A vote of a town meeting in Braintree to petition the General Court for an act to increase the number of selectmen from three to five, the subsequent enactment of St. 1975, c. 603, requiring an article to that effect to be placed on the warrant for a special town meeting, and then a vote there approving such article, were permitted procedures and constitutional under art. 89, Section 8, of the Amendments to the Massachusetts Constitution; the distinct procedures set forth in art. 89, Section 4, are not a limitation on, or exception to, the procedures set forth in Section 8. [116-119]
CIVIL ACTION commenced in the Supreme Judicial Court for the county of Suffolk on January 29, 1976.
The case was reserved and reported by Hennessey, C.J.
Arthur A. Smith, Jr., Town Counsel, for the Board of Selectmen of Braintree.
William F. Carr, Special Town Counsel, for the Town Clerk of Braintree & another.
John F. Donovan, Jr., Counsel to the House of Representatives, Joseph J. Schuler, Associate Counsel to the House of Representatives, James R. McIntyre, Counsel to the Senate, Dawn-Marie Driscoll Keefe, Assistant to the Senate Counsel, & James H. Powers, Principal Research Assistant, Legislative Research Bureau, as amici curiae, submitted a brief.
Douglas A. Randall, for the City Solicitors and Town Counsel Association & others, as amici curiae, submitted a brief.
KAPLAN, J. The board of selectmen of the town of Braintree has consisted of three members whose respective terms, beginning in successive years, were each for a period of three years. At an adjourned annual town meeting on May 7, 1975, the town voted to authorize the selectmen to petition the General Court, under the provisions of Section 8 of art. 2 of the Amendments to the Constitution of the Commonwealth as supplanted by art. 89 of the Amendments (Home Rule Amendment), for an act: To authorize the town to increase the membership of its board of selectmen from three to five members at the annual town election following the acceptance of the act at a special or annual town meeting. A draft bill was filed accordingly with the General Court.
On September 16, 1975, St. 1975, c. 603, was approved stating that "[n]otwithstanding the provisions of sections two and seven of chapter forty-one of the General Laws, the number of selectmen in the town of Braintree shall not be increased prior to its next annual town meeting, except at a special town meeting called for the purpose in said town in the current year." [Note 2] The act required that the warrant for the special meeting propose an article for the increase of membership from three to five. The act provided further: "If such article is adopted three selectmen shall be elected at the annual town meeting to be held in said town in the year nineteen hundred and seventy-six as follows: one for one year, one for two years and one for three years. Thereafter, upon the expiration of the term of a selectman, his successor shall be elected for a term of three years."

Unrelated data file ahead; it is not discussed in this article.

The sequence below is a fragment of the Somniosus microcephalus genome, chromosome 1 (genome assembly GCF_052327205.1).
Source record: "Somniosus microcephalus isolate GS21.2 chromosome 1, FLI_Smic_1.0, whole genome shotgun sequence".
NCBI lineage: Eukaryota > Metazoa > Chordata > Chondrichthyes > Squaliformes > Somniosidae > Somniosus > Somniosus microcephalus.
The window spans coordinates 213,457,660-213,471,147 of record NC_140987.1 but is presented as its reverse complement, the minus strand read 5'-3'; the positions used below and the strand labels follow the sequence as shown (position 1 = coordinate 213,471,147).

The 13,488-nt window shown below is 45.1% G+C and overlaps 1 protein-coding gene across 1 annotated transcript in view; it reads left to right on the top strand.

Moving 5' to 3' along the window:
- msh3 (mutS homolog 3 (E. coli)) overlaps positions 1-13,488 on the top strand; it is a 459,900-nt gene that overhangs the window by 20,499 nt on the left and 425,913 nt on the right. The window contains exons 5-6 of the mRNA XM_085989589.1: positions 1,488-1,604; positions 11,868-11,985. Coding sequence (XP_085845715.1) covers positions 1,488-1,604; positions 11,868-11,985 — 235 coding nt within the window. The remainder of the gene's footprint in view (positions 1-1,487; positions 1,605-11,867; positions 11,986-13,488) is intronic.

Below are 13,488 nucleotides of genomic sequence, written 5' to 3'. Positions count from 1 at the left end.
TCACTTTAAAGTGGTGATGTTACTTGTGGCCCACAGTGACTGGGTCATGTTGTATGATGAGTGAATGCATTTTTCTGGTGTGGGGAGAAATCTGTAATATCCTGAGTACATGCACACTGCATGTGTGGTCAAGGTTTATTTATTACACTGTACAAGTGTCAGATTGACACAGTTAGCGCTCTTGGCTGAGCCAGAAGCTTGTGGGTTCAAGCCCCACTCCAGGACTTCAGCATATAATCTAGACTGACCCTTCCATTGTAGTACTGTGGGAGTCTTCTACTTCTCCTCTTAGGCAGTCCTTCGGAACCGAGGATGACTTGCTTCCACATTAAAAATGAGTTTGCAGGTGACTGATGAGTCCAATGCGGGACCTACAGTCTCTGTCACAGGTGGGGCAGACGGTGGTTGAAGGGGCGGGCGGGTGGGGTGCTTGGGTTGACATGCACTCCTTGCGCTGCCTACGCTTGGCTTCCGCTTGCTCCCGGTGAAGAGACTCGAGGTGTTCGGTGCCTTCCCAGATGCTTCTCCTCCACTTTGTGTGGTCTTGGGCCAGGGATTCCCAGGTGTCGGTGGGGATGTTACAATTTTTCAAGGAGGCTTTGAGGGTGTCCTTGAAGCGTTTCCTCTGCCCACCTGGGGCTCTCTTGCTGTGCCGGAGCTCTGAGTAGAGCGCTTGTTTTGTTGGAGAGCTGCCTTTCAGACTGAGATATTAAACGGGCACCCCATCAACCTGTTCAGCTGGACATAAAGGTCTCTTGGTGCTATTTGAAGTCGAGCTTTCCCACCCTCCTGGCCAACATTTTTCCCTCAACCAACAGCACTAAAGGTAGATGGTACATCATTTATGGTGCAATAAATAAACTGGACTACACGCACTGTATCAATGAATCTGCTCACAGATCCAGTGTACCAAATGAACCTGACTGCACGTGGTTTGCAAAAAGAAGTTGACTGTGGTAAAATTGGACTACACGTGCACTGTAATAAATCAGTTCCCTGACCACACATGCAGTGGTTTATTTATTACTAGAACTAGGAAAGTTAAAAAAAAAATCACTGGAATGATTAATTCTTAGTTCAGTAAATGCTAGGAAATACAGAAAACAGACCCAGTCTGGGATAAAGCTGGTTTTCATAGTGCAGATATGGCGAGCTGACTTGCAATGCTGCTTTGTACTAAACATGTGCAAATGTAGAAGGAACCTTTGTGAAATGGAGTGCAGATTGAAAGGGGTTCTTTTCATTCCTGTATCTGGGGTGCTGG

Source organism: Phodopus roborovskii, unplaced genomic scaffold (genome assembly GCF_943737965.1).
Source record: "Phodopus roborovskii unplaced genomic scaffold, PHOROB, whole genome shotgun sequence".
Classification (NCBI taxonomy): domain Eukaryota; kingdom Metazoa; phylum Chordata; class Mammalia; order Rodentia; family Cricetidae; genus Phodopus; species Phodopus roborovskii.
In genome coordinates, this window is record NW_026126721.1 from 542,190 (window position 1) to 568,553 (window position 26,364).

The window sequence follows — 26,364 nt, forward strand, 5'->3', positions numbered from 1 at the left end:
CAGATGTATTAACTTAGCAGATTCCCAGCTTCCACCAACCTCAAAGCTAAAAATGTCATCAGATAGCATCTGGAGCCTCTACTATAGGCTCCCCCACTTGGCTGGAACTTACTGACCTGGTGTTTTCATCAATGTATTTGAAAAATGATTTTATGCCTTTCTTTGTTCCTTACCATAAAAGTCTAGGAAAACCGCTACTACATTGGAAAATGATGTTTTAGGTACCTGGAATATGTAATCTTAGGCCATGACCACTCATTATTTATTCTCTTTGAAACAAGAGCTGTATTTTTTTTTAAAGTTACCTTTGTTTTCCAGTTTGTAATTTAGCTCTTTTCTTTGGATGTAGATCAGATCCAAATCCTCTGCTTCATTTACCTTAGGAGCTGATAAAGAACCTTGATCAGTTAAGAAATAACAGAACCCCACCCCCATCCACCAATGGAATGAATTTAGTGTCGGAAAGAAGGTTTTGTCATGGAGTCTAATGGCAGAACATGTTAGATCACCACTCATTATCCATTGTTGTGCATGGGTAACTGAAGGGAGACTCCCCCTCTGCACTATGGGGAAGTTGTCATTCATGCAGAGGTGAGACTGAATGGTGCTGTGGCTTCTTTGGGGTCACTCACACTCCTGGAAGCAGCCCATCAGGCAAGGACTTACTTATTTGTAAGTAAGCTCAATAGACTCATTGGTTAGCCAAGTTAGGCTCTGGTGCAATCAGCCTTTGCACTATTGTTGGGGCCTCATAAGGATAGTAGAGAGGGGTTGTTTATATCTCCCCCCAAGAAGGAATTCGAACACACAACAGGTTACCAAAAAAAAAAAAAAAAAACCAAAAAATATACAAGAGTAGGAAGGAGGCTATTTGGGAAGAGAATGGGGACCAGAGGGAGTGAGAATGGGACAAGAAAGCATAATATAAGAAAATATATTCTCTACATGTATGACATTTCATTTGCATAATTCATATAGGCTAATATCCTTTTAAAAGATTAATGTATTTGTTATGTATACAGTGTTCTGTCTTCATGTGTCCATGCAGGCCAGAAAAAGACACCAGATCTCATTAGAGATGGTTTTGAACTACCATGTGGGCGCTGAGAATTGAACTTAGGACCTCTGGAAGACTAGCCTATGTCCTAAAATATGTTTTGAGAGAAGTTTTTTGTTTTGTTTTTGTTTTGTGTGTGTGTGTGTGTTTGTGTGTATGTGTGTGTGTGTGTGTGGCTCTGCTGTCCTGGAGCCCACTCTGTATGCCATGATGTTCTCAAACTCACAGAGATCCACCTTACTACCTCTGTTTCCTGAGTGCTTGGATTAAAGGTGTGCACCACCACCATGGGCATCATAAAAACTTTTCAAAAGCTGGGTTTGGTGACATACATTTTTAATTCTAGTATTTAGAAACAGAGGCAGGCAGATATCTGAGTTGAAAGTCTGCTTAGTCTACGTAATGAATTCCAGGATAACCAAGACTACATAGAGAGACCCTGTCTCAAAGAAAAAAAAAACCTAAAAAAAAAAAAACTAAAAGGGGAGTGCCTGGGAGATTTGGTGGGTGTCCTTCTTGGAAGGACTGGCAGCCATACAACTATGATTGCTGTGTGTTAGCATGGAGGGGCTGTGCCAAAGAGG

At an adjourned special town meeting held on December
8, 1975, an article was presented in accordance with St. 1975, c. 603, and the article was approved.
The 1976 annual town election was to occur on April 5, 1976.
The members of the board of selectmen of Braintree, as plaintiffs, on January 29, 1976, commenced the present action in the county court against the town clerk, the members of the board of registrars, and the town, as defendants, seeking a declaration that St. 1975, c. 603, and the vote of the special town meeting of December 8, 1975, were unconstitutional and void, and demanding appropriate consequential relief. Upon a statement of agreed facts (including the facts recounted above), the case was reserved and reported by a single justice, without decision, to the full court. The full court heard argument on March 5, 1976. [Note 3] As the date of the annual town election was fast approaching, the court, upon due deliberation, issued its order on March 12, 1976, decisive of the case, and indicated that an opinion would follow.
We believe the procedure adopted by the town to achieve its purpose was a permitted one, and the claim of unconstitutionality was groundless.
Section 8 of the Home Rule Amendment provides in part: "Powers of the General Court. The general court shall have the power to act in relation to cities and towns, but only by general laws which apply alike to all cities, or to all towns, or to all cities and towns, or to a class of not fewer than two, and by special laws enacted (1) on petition filed or approved by the voters of a city or town, or the mayor and city council, or other legislative body, of a city, or the town meeting of a town, with respect to a law relating to that city or town . . . ." The vote of the annual town meeting of Braintree of May 7, 1975, authorizing a petition to the General Court, initiated a process under Section 8 (1) which was correctly followed to the point of making legally effective the increase of membership.